90 minutes Environment and Climate Change Panel
David Loy, Kristin Barker, Kritee Kritee, Samuel Grant III
90 minutes Elder Panel: Secular + Religious Buddhism
Bhikkhu Bodhi, Ralph Steele, Subhuti
Moderator: Lama Dawa Tarchin Phillips
90 minutes Engaged Buddhism—Opening Our Western Eyes
Rev. Hozan Alan Senauke, Dhammananda Bhikkhun, Dhammachari Maitriveer Nagarjuna, Bhante Buddharakkhita
Buddhadharma in the West was brought to us by bold teachers who made a difficult journey to our shores. At the same time, living dharma traditions across the world continue to offer radical expressions of liberation in their own lands. In many ways, this ongoing work is hardly known in Western Buddhist communities. The exemplary teachers on this panel can open our eyes to their transformative work. How can we learn from them? How can we support each other in spiritual and material ways? How can we deepen that work?
What are the challenges—structural and mental—to working across different (Buddhist) cultures and geographical regions? Sharing their work and dedication, this international panel—diverse in gender, age, tradition, and national identity—can awaken us, and move us towards greater understanding and cooperation.
90 minutes Face to Face: An Art Practice Retreat
FORMAT: Everyone will be guided in simple mark making and drawing techniques to work with their own face image on zoom and a partners image in breakouts. The session will end with a sharing of images and experiences.
Materials needed: A few pieces of paper, a few pens, pencils, or thin markers, eraser, masking or scotch tape. A small board or cardboard to lean on.
At just this very moment what is it that appears in front of you? —Zen Master Dogen, from Body-and-Mind Study of the Way
What are we facing? Today many of us are on ZOOM in gatherings such as this and are seeing our own face and the faces of our companions quite close up, yet behind a screen. In this workshop participants will be guided in simple, direct, drawing and mark- making techniques to take a closer look at each other through the zoom lens and to express the marvel of our own face or the face of another with no goal other than to meet and see how we meet.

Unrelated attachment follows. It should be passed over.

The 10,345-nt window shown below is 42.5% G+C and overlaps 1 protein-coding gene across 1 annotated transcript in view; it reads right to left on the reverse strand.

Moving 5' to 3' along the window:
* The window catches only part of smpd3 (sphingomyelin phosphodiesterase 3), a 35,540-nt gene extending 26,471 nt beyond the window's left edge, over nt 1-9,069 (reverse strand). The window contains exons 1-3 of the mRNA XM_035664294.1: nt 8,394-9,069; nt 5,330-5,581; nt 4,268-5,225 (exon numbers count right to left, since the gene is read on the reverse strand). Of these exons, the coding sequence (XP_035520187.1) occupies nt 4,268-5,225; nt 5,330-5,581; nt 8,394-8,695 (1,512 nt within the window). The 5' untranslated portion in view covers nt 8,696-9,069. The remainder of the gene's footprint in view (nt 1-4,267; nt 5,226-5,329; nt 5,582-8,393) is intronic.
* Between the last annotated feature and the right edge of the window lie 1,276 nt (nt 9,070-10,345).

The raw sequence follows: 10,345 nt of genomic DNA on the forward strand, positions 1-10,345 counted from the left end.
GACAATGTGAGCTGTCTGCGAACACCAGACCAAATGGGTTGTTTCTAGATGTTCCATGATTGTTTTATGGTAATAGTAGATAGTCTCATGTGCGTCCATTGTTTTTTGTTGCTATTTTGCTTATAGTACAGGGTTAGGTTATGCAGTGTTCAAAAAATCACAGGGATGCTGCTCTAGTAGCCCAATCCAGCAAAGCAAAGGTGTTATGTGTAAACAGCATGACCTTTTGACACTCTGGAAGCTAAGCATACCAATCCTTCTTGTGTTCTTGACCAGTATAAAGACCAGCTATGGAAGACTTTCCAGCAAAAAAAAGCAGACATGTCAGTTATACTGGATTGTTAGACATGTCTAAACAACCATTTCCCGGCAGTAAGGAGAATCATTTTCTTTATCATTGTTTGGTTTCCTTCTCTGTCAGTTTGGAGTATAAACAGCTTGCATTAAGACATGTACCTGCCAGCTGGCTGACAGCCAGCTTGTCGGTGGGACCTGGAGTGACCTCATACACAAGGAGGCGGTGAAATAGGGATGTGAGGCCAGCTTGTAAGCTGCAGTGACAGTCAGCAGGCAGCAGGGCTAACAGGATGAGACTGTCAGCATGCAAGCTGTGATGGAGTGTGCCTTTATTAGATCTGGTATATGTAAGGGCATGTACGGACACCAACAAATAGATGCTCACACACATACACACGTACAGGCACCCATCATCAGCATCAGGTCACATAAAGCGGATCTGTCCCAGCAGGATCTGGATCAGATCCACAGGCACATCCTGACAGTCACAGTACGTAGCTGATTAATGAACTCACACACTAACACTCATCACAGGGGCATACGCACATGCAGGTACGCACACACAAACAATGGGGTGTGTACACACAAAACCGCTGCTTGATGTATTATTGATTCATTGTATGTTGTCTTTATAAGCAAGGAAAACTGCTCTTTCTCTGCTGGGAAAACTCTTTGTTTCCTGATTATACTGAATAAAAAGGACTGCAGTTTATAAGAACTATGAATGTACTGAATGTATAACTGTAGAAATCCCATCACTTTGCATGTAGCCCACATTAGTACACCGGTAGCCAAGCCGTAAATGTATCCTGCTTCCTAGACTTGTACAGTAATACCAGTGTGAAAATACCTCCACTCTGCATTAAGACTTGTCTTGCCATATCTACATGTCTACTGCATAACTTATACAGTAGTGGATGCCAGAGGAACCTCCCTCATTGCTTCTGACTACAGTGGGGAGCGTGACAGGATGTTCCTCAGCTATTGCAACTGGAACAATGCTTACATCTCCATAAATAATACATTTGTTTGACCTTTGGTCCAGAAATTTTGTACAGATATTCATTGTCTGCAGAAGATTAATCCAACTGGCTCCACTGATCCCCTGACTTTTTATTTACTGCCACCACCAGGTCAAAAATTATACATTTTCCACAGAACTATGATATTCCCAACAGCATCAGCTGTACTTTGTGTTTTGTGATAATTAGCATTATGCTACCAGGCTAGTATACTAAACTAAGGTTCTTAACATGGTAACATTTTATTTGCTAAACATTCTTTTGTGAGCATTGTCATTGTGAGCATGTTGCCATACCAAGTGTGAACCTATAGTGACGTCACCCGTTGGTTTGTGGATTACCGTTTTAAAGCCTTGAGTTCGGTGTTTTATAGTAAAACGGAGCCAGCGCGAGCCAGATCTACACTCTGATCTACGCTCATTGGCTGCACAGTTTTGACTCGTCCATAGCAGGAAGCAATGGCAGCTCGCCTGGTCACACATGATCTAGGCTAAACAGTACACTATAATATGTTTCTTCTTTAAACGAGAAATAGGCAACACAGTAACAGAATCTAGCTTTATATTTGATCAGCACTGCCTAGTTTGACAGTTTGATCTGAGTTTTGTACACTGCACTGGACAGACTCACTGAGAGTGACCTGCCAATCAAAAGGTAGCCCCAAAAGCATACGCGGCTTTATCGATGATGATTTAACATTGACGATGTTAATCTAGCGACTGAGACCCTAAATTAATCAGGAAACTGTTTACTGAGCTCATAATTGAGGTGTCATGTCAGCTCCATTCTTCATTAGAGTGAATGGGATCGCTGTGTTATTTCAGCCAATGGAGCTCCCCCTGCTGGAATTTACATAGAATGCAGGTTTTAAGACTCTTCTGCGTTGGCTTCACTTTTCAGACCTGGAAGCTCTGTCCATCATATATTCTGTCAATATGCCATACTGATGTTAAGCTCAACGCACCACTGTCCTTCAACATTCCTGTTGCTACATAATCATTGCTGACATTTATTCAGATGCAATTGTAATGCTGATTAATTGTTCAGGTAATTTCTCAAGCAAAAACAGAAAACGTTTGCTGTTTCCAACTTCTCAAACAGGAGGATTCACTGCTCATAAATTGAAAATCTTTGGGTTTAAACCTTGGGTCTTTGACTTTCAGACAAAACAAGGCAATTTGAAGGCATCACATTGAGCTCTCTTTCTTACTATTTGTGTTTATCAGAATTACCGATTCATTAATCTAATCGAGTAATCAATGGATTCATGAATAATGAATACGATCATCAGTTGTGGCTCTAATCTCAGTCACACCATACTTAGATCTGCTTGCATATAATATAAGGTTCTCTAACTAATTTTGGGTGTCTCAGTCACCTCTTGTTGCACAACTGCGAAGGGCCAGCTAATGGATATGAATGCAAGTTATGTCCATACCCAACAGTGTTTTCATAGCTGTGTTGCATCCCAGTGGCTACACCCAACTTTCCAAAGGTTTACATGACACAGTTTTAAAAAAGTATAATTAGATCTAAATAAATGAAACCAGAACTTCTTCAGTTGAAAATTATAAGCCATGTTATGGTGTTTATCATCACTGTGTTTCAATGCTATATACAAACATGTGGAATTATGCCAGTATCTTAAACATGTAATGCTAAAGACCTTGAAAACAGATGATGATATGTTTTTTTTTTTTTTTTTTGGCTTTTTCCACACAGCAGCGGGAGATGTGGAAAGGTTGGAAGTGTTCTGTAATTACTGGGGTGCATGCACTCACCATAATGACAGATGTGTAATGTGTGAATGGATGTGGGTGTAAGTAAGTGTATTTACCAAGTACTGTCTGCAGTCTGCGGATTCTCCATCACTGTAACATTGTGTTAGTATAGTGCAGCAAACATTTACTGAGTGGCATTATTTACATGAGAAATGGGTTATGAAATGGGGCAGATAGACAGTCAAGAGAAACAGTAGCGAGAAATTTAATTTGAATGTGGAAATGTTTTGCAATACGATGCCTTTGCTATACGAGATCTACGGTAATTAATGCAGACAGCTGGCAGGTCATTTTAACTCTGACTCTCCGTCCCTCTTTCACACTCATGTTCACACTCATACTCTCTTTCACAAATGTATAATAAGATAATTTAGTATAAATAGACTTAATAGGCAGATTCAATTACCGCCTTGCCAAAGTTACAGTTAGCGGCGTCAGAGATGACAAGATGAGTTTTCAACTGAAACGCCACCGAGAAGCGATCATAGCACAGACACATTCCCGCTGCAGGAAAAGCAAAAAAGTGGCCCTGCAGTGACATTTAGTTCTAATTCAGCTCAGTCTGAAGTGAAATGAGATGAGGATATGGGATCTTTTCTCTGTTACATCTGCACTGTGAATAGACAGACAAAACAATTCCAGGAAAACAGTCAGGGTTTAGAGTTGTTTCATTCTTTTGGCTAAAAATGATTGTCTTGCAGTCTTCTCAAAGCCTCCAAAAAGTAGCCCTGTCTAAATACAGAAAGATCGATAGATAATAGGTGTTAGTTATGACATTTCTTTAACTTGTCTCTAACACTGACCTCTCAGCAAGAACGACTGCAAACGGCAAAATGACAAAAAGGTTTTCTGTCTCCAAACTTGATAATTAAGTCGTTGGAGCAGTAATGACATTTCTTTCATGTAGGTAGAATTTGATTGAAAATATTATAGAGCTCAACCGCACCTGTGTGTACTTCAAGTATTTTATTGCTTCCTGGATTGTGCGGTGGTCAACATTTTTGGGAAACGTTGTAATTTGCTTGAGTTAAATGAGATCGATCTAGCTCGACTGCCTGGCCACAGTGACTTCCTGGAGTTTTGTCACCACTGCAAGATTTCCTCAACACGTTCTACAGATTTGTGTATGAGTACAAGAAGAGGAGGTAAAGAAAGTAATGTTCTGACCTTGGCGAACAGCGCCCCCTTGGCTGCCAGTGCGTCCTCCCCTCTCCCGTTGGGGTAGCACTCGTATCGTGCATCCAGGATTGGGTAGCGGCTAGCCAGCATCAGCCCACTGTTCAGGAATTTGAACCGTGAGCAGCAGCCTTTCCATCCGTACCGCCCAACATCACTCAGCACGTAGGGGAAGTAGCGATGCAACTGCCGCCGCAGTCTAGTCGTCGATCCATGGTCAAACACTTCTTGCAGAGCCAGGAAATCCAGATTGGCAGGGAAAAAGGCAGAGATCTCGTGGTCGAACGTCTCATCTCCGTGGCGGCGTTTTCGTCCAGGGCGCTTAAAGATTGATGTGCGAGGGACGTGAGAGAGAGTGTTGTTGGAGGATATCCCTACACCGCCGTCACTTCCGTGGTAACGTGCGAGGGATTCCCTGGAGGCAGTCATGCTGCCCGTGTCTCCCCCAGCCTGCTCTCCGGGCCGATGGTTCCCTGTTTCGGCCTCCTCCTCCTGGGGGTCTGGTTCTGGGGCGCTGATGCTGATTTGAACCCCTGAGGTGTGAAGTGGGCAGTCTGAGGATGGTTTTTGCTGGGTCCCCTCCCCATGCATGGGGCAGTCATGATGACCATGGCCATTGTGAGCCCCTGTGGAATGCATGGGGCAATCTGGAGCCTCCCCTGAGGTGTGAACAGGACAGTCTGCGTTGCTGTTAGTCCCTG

In our life as Bodhisattvas in Dharma Practice, we all must have discussed the insubstantiality and false security of a separate self. But when it comes to dissolving the illusory barrier between self and others, we do need to work on practical levels and keep it real. They myth of separateness is very convincing event and is not easy to shake.
This will be a courageous practice perhaps to expose some of our agendas, and strategies of self- importance. It is seeing how we may see whether we are studying our own face, the face of another, whether we are the one being studied, in facing what is there to face we will find challenges. Where do we draw the line? How do we attend to the forces that insist on judgments, the likes and dislikes?
Together we will practice and appreciate taking a raw, unadorned look with what appears right in front of us . We may just fall in love falling into the crevasses, wrinkles and creases that life has etched into skin, relishing the bumps, scars, colors and varied textures of this terrain. Hopefully we may be humbled, softened, inspired to meet and live in the circle of wonder with everything we encounter.